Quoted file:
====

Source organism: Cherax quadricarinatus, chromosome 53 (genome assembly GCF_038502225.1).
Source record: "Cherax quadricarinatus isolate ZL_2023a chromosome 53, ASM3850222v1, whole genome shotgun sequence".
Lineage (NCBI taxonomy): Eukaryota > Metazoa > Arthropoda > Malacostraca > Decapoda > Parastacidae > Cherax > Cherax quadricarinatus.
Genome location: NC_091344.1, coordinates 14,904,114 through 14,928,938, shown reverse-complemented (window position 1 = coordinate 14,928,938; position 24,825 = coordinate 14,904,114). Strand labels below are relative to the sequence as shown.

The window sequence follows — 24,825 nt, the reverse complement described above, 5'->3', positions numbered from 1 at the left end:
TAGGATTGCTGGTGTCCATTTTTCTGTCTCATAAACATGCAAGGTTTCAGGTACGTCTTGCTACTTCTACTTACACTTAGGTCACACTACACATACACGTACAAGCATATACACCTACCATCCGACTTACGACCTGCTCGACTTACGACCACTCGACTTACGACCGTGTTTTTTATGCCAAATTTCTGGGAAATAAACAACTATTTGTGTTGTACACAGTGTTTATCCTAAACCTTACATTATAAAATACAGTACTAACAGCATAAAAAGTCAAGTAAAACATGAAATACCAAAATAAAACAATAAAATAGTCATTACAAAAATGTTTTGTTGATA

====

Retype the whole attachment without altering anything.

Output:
Source organism: Cherax quadricarinatus, chromosome 53 (genome assembly GCF_038502225.1).
Source record: "Cherax quadricarinatus isolate ZL_2023a chromosome 53, ASM3850222v1, whole genome shotgun sequence".
Lineage (NCBI taxonomy): Eukaryota > Metazoa > Arthropoda > Malacostraca > Decapoda > Parastacidae > Cherax > Cherax quadricarinatus.
Genome location: NC_091344.1, coordinates 14,904,114 through 14,928,938, shown reverse-complemented (window position 1 = coordinate 14,928,938; position 24,825 = coordinate 14,904,114). Strand labels below are relative to the sequence as shown.

The window sequence follows — 24,825 nt, the reverse complement described above, 5'->3', positions numbered from 1 at the left end:
TAGGATTGCTGGTGTCCATTTTTCTGTCTCATAAACATGCAAGGTTTCAGGTACGTCTTGCTACTTCTACTTACACTTAGGTCACACTACACATACACGTACAAGCATATACACCTACCATCCGACTTACGACCTGCTCGACTTACGACCACTCGACTTACGACCGTGTTTTTTATGCCAAATTTCTGGGAAATAAACAACTATTTGTGTTGTACACAGTGTTTATCCTAAACCTTACATTATAAAATACAGTACTAACAGCATAAAAAGTCAAGTAAAACATGAAATACCAAAATAAAACAATAAAATAGTCATTACAAAAATGTTTTGTTGATA